Removing or simplifying problem fields
Manage user expectations by adding a progress bar and telling them how long the form will take upfront
Removing links to external sites so they are not distracted
Re-wording your error messages to make them more helpful
Focus on user behavior after a failed submission
Potential customers who work their way through their form, inputting their personal information, before clicking on the final ‘Submit’ button are your most valuable. They’ve committed time and effort to your form; they want what you are offering. If they click that button but can’t successfully complete the form, something has gone wrong, and you will be losing conversions that you could have made.
Fortunately, there are ways to use your form data to determine what has gone wrong so you can improve the issue.
Firstly, you should look at your error message data for this particular audience. Which messages are shown when they click ‘Submit? What do they do then? Do they immediately abandon, or do they try to fix the issue?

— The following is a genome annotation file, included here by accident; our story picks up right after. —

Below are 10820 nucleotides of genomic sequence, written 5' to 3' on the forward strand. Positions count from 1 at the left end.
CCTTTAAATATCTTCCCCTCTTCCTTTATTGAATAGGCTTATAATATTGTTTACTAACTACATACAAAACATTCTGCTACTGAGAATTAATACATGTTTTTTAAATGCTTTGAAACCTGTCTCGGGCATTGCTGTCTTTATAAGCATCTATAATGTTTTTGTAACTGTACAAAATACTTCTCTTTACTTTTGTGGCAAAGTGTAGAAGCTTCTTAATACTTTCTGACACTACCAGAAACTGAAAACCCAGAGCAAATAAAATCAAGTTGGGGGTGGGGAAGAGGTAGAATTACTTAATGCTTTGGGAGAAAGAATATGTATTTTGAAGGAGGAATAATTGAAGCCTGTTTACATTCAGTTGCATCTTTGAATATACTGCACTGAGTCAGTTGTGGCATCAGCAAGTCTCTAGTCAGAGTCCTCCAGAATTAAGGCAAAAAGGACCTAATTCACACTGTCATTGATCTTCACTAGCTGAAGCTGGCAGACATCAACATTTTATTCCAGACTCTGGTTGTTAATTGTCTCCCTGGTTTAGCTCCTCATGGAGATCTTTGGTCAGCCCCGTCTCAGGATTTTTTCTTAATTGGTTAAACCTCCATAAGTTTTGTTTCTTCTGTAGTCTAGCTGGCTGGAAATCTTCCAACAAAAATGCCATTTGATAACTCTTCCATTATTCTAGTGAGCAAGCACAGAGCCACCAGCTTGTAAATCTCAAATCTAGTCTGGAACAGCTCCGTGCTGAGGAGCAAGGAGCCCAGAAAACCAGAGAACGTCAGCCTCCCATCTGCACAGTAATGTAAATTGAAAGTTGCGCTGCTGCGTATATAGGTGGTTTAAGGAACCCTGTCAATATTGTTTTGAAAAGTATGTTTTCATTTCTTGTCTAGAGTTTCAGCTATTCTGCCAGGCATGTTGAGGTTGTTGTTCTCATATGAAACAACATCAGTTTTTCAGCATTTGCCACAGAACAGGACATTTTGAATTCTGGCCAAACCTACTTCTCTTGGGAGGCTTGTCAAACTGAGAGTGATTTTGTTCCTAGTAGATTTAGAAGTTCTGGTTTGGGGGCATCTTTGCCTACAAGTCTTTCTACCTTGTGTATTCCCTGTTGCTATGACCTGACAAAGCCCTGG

If you don’t have error message tracking (or even if you do), it is worth looking at a Sankey behavior flow for your user’s path after a failed submission. This audience will click the button then generally jump back to the field they are having a problem with. They’ll try to fix it, unsuccessfully, then perhaps bounce back and forth between the problem field a couple of times before abandoning in frustration. By looking at the flow data, you can determine the most problematic fields and focus your attention there.
Microcopy can make the checkout experience less stressful
If a user is confused, it makes their form/checkout experience much less smooth than it otherwise could be. Using microcopy – small pieces of explanatory information – can help reduce anxiety and make it more likely that they will complete the form.
Some good uses of microcopy on your forms could be:
Managing user expectations. Explain what information they need to enter in the form so they can have it on hand. For example, if they are going to need their driver’s licence, then tell them so.